When it’s time for dad or mom to move into a senior living community, one of the biggest worries can be the maintenance of their health and wellness, particularly if they suffer from something as debilitating yet devastatingly common as arthritis.
Learn more about how senior communities everywhere are helping residents ease and treat arthritis symptoms with exercise, nutrition and wellness programs.
Arthritis affects health and quality of life for one in five adults, according to the Arthritis Foundation. One-third of the 50 million Americans with arthritis — about 16.7 million people — are over the age of 65.
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Senior living communities that provide assisted living or skilled nursing services are well aware of the extent to which arthritis affects older adults, and many offer exercise, nutrition and other wellness programs specifically designed to maximize overall health and alleviate joint and muscle pain in arthritis sufferers.
Though arthritis is not simply a disease of old age — two-thirds of sufferers are under 65, including 300,000 children — we commonly associate it with getting older. Indeed, the most prevalent form of arthritis, osteoarthritis, is more likely to occur as we age, though genetics, injury and weight also play a role. The joint pain and stiffness of osteoarthritis result from a breakdown of cartilage, causing the bones in the joint to rub together. Arthritis sufferers often experience a deterioration in coordination and posture, and may have trouble climbing stairs, sleeping or walking.
Although osteoarthritis is the most common type of arthritis, it’s just one of 100 different conditions and diseases grouped under the umbrella of arthritis. Another frequently diagnosed form of the disease is rheumatoid arthritis, or RA. RA is an autoimmune disorder that causes fluid to build up in the joints.
Besides drug treatments, health interventions such as physical exercise, proper nutrition and weight control are all effective in staving off the painful symptoms of many kinds of arthritis. In senior living communities, nutrition is paramount, and the dining options offered cater to the unique nutritional needs of seniors so that they receive the right proportion of vitamins, minerals, and healthful foods. Sunrise Senior Living, for instance, makes use of the MyPlate for Older Adults, which is the U.S. Department of Agriculture’s nutrition guideline for seniors.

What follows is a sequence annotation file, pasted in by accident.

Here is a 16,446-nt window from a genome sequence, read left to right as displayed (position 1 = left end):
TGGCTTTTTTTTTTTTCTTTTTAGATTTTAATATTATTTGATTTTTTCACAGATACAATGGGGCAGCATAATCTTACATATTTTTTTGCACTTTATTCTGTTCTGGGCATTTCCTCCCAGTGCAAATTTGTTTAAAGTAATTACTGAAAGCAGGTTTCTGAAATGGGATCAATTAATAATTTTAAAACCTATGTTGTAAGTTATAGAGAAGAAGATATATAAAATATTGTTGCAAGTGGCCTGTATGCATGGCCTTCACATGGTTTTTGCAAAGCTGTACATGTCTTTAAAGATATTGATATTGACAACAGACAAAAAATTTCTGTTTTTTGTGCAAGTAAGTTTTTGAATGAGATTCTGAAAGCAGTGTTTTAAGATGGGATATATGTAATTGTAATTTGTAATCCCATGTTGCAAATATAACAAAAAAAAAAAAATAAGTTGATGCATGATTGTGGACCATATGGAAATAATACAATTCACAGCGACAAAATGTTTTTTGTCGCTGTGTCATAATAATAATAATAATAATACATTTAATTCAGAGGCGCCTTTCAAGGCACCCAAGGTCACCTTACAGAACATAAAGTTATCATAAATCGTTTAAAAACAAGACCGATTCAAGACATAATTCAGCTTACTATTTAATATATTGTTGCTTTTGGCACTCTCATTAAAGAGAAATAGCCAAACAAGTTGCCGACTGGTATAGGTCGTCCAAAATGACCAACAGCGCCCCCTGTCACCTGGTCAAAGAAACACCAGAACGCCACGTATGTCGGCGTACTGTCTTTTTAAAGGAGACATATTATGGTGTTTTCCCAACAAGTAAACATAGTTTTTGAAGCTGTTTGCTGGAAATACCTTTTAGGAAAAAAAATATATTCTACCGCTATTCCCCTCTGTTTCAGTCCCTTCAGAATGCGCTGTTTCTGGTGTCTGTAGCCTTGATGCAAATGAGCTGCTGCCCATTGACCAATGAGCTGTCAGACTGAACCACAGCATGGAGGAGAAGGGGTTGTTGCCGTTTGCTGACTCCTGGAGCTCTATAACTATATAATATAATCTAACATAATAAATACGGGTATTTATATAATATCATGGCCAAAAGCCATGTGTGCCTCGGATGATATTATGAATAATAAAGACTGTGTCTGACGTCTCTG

A diet high in fiber, nutrients and protein, and low in salt, sugar, and saturated fat helps seniors maintain a healthy weight. Excess weight, on the other hand, puts additional pressure on the joints. Also, says the Arthritis Foundation:
“Recent research suggests that excess body fat produces chemicals that travel throughout the body and cause joint damage.”
Other senior living communities put the focus on exercise. According to the Centers for Disease Control and Prevention, even an activity as simple as walking can improve arthritis fatigue, pain and quality of life. However, today’s senior communities offer a wide range of physical activities programming, from dance classes to tai chi. Often, classes are tailored to the needs of the residents, and sometimes there are specific programs to target arthritis.
Willow Creek Assisted Living in Las Vegas, Nevada, offers educational seminars and exercise programs designed for residents with rheumatoid arthritis. In the seminars, seniors learn about the mechanisms of the disease, pain management, proper exercise and nutrition; the exercise classes focus on stretching and strength training. The Village at Brookfield Common, along with 44 other Benchmark Communities, offers a free Arthritis Foundation Exercise Program led by specially trained instructors.
The quickest way to find out whether there’s an arthritis program out there for your senior parent is to check the Arthritis Foundation’s website, which maintains extensive listings of classes designed to help treat arthritis pain. Most of the classes take place at community centers, senior centers, and senior communities, and a wide variety are available.
Whether yoga is dad or mom’s thing, or they prefer a more active outdoor activity such as golf, there are ways to adapt many physical exercises for those with joint pain. Some of the most highly recommended activities are aquatic sports such as swimming or water aerobics, cycling or walking, and strengthening exercises like pilates, tai chi and yoga.
Nutritionally speaking, the National Center on Health, Physical Activity, and Disability advocates a diet that will help reduce inflammation. Refined carbohydrates, for instance, can lead to inflammation, so reducing consumption of refined sugar and flour and increasing fiber is the way to go. A heart-healthy diet is also great for arthritis: cutting down on saturated and trans fats and increasing good fats like omega-3s.
Getting plenty of B vitamins and drinking enough water is also important — for some healthy meal suggestions, check out our list of 25 nutrient-dense recipes for seniors.
Do your senior loved ones participate in exercise or wellness programs to treat arthritis pain? Share your stories and tips with us in the comments below.